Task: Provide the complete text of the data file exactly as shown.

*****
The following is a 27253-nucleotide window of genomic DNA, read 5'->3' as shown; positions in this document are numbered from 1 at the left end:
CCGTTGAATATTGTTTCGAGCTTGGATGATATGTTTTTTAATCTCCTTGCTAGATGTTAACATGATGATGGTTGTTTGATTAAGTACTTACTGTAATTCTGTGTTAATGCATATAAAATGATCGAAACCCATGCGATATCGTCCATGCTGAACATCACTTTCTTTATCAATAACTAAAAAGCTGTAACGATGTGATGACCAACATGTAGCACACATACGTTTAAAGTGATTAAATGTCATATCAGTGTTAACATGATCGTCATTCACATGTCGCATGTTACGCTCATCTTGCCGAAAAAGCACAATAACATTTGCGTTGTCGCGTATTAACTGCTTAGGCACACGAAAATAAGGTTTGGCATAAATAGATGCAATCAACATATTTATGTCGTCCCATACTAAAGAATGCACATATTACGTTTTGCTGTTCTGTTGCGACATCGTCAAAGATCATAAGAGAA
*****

The following is a 27253-nucleotide window of genomic DNA, read 5'->3' as shown; positions in this document are numbered from 1 at the left end:
CCGTTGAATATTGTTTCGAGCTTGGATGATATGTTTTTTAATCTCCTTGCTAGATGTTAACATGATGATGGTTGTTTGATTAAGTACTTACTGTAATTCTGTGTTAATGCATATAAAATGATCGAAACCCATGCGATATCGTCCATGCTGAACATCACTTTCTTTATCAATAACTAAAAAGCTGTAACGATGTGATGACCAACATGTAGCACACATACGTTTAAAGTGATTAAATGTCATATCAGTGTTAACATGATCGTCATTCACATGTCGCATGTTACGCTCATCTTGCCGAAAAAGCACAATAACATTTGCGTTGTCGCGTATTAACTGCTTAGGCACACGAAAATAAGGTTTGGCATAAATAGATGCAATCAACATATTTATGTCGTCCCATACTAAAGAATGCACATATTACGTTTTGCTGTTCTGTTGCGACATCGTCAAAGATCATAAGAGAA